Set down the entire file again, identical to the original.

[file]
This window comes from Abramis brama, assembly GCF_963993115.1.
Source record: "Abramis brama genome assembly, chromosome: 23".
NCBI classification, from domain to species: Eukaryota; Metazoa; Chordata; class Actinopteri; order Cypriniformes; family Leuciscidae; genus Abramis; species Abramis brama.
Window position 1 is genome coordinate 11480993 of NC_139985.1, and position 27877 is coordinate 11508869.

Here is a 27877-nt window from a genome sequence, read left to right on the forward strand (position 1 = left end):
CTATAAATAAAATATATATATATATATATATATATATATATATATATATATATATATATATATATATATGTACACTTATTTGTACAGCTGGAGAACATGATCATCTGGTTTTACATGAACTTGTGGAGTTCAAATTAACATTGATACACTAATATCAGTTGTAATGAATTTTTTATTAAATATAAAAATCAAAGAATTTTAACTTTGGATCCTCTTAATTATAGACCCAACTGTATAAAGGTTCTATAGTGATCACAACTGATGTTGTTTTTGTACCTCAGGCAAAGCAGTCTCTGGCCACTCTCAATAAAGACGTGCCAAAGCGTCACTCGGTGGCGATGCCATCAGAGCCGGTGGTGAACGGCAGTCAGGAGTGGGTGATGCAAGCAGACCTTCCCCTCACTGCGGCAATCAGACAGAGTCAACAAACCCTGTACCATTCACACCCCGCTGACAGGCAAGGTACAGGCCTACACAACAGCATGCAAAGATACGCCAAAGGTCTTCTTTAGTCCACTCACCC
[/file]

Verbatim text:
This window comes from Abramis brama, assembly GCF_963993115.1.
Source record: "Abramis brama genome assembly, chromosome: 23".
NCBI classification, from domain to species: Eukaryota; Metazoa; Chordata; class Actinopteri; order Cypriniformes; family Leuciscidae; genus Abramis; species Abramis brama.
Window position 1 is genome coordinate 11480993 of NC_139985.1, and position 27877 is coordinate 11508869.

Here is a 27877-nt window from a genome sequence, read left to right on the forward strand (position 1 = left end):
CTATAAATAAAATATATATATATATATATATATATATATATATATATATATATATATATATATATATATGTACACTTATTTGTACAGCTGGAGAACATGATCATCTGGTTTTACATGAACTTGTGGAGTTCAAATTAACATTGATACACTAATATCAGTTGTAATGAATTTTTTATTAAATATAAAAATCAAAGAATTTTAACTTTGGATCCTCTTAATTATAGACCCAACTGTATAAAGGTTCTATAGTGATCACAACTGATGTTGTTTTTGTACCTCAGGCAAAGCAGTCTCTGGCCACTCTCAATAAAGACGTGCCAAAGCGTCACTCGGTGGCGATGCCATCAGAGCCGGTGGTGAACGGCAGTCAGGAGTGGGTGATGCAAGCAGACCTTCCCCTCACTGCGGCAATCAGACAGAGTCAACAAACCCTGTACCATTCACACCCCGCTGACAGGCAAGGTACAGGCCTACACAACAGCATGCAAAGATACGCCAAAGGTCTTCTTTAGTCCACTCACCC